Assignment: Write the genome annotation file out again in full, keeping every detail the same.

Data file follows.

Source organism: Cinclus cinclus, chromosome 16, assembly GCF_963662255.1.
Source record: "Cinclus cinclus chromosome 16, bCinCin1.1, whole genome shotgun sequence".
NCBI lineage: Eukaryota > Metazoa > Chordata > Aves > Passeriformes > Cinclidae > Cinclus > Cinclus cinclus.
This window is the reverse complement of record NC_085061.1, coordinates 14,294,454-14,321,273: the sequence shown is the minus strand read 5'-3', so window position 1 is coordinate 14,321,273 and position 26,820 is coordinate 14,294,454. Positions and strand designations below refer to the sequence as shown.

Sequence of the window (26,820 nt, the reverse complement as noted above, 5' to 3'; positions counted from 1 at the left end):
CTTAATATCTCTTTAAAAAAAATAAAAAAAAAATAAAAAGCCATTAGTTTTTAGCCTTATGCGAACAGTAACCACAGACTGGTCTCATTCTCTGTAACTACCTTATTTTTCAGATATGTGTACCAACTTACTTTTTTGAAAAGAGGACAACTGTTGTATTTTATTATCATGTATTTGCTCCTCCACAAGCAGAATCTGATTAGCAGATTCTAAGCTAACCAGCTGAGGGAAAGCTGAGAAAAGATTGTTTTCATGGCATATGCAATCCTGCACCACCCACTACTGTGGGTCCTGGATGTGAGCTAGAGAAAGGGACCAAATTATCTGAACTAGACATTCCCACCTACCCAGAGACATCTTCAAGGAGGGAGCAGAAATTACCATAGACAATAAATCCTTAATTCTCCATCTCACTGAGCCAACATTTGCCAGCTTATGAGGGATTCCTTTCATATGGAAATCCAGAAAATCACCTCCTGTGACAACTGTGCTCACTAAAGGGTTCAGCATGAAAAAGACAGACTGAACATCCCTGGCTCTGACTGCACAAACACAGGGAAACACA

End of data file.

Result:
Source organism: Cinclus cinclus, chromosome 16, assembly GCF_963662255.1.
Source record: "Cinclus cinclus chromosome 16, bCinCin1.1, whole genome shotgun sequence".
NCBI lineage: Eukaryota > Metazoa > Chordata > Aves > Passeriformes > Cinclidae > Cinclus > Cinclus cinclus.
This window is the reverse complement of record NC_085061.1, coordinates 14,294,454-14,321,273: the sequence shown is the minus strand read 5'-3', so window position 1 is coordinate 14,321,273 and position 26,820 is coordinate 14,294,454. Positions and strand designations below refer to the sequence as shown.

Sequence of the window (26,820 nt, the reverse complement as noted above, 5' to 3'; positions counted from 1 at the left end):
CTTAATATCTCTTTAAAAAAAATAAAAAAAAAATAAAAAGCCATTAGTTTTTAGCCTTATGCGAACAGTAACCACAGACTGGTCTCATTCTCTGTAACTACCTTATTTTTCAGATATGTGTACCAACTTACTTTTTTGAAAAGAGGACAACTGTTGTATTTTATTATCATGTATTTGCTCCTCCACAAGCAGAATCTGATTAGCAGATTCTAAGCTAACCAGCTGAGGGAAAGCTGAGAAAAGATTGTTTTCATGGCATATGCAATCCTGCACCACCCACTACTGTGGGTCCTGGATGTGAGCTAGAGAAAGGGACCAAATTATCTGAACTAGACATTCCCACCTACCCAGAGACATCTTCAAGGAGGGAGCAGAAATTACCATAGACAATAAATCCTTAATTCTCCATCTCACTGAGCCAACATTTGCCAGCTTATGAGGGATTCCTTTCATATGGAAATCCAGAAAATCACCTCCTGTGACAACTGTGCTCACTAAAGGGTTCAGCATGAAAAAGACAGACTGAACATCCCTGGCTCTGACTGCACAAACACAGGGAAACACA